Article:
May 12, 2017

Summary of May 10, 2017 conference report for civil cases

The following is our summary of the Supreme Court’s actions on petitions for review in civil cases from the Court’s conference on May 10, 2017. The summary includes those civil cases in which (1) review has been granted, (2) review has been denied but one or more justices has voted for review, or (3) the Court has ordered depublished an opinion of the Court of Appeal.

Review Granted

Mathews v. Harris, S240156 – Review Granted – May 10, 2017

In a published decision, Mathews v. Harris (2017) 7 Cal.App.5th 334, the Court of Appeal, Second District, Division Two, affirmed the trial court’s judgment that a provision of the Child Abuse and Neglect Reporting Act (CANRA), requiring therapists to report patient disclosures that they have accessed child pornography, did not violate patients’ constitutional rights to privacy.  The court determined no fundamental right existed in this case, and CANRA satisfied the rational basis test because the state had a legitimate interest in identifying and protecting sexually abused children.

This case includes the following issues: (1) Does a psychotherapy patient have a constitutional right of privacy in seeking psychotherapeutic treatment, even if the treatment entails a communication with a psychotherapist that refers to conduct constituting a crime? (2) Does the Child Abuse and Neglect Reporting Act (Pen. Code, § 11164 et seq.) violate a patient’s rights under the California Constitution by compelling disclosure of communications demonstrating “sexual exploitation,” which includes, among other things, downloading, streaming, and accessing through any electronic or digital media a depiction of a child engaged in an act of obscene sexual conduct?

Daniel v. Wayans, S240704 – Review Granted and Held – May 10, 2017

In a published decision, Daniel v. Wayans (2017) 8 Cal.App.5th 367, the Court of Appeal, Second District, Division One, affirmed the trial court’s order granting a special motion to strike an actor’s complaint that alleged defendant had racially harassed the actor while filming a movie.  The trial court held that filming of the movie constituted an act of free speech protected under the anti-SLAPP statute, the film concerned an issue of public interest within the statute’s protection, and that plaintiff failed to meet his burden of prevailing on the merits.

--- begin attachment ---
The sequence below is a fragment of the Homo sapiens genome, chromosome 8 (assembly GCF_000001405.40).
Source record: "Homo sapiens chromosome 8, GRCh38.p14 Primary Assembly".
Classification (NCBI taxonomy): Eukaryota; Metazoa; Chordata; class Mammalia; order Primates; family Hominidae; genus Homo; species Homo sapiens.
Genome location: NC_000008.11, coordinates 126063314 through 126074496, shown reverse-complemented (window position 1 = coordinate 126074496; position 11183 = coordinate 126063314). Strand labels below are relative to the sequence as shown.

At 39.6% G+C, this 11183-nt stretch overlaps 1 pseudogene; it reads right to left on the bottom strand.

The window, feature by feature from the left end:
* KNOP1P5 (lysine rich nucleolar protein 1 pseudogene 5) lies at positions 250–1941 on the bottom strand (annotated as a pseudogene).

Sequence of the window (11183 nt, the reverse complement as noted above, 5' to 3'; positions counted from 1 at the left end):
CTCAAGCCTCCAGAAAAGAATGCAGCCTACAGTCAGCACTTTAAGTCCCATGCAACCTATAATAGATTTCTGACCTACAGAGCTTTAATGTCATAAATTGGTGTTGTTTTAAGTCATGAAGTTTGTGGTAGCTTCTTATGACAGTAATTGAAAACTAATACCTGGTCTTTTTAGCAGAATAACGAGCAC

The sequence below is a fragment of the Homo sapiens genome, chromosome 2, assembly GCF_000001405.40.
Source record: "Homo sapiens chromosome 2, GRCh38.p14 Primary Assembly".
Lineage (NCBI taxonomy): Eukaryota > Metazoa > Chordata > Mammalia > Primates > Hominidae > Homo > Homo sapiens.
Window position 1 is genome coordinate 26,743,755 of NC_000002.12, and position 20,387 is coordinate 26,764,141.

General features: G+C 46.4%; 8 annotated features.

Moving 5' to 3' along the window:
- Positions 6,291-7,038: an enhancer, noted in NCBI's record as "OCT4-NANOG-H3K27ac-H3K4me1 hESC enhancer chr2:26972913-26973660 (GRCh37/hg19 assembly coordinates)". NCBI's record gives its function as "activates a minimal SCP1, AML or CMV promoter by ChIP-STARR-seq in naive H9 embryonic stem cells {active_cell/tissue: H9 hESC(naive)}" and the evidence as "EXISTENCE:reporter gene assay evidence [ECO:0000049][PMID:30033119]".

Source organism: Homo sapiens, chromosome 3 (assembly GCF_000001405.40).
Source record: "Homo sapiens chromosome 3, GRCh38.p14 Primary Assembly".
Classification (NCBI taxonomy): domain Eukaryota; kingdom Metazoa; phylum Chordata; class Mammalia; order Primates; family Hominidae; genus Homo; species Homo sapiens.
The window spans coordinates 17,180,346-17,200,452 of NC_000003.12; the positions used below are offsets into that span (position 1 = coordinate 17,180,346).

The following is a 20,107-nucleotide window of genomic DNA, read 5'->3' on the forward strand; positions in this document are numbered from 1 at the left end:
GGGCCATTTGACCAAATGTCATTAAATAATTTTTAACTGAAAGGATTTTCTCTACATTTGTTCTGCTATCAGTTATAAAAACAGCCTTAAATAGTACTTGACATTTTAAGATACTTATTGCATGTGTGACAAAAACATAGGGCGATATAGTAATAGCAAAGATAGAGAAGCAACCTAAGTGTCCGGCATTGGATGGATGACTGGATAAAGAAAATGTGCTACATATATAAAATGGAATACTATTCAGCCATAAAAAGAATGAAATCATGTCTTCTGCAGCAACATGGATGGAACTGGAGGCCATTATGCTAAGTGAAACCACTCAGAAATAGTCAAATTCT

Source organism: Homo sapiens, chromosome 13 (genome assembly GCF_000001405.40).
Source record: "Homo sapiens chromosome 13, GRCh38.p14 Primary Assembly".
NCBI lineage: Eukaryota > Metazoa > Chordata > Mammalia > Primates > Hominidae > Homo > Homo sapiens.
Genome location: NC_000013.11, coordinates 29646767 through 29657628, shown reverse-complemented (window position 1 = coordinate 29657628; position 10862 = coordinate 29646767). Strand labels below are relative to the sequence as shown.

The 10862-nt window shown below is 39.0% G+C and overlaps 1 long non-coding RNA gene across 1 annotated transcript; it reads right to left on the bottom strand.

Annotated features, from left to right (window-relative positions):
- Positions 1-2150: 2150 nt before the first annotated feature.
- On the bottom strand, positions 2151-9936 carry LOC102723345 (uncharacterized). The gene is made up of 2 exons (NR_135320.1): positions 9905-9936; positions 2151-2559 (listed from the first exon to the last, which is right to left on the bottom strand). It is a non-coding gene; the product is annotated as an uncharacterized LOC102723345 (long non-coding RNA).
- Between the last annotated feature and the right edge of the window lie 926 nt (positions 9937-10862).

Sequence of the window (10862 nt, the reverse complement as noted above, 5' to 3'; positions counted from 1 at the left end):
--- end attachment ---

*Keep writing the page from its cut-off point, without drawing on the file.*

The Supreme Court ordered briefing deferred pending its decision in Park v. Board of Trustees of California State University, S229728, which was decided on May 4, but is not yet final.  In Park, the Court held, “a claim is not subject to a motion to strike simply because it contests an action or decision that was arrived at following speech or petitioning activity, or that was thereafter communicated by means of speech or petitioning activity.  Rather, a claim may be struck only if the speech or petitioning activity itself is the wrong complained of, and not just evidence of liability or a step leading to some different act for which liability is asserted.”

In re Samantha D., S240694 – Review Granted and Held – May 10, 2017

The Court of Appeal, Second District, Division Four, affirmed orders in a juvenile dependency proceeding in a nonpublished opinion, In re Samantha D., B270405.  The Supreme Court ordered briefing deferred pending decision in In re R.T., S226416, which presents the following issue:  Does Welfare and Institutions Code section 300, subdivision (b)(1), authorize dependency jurisdiction without a finding that parental fault or neglect is responsible for the failure or inability to supervise or protect the child?

Review Denied (with dissenting justices)




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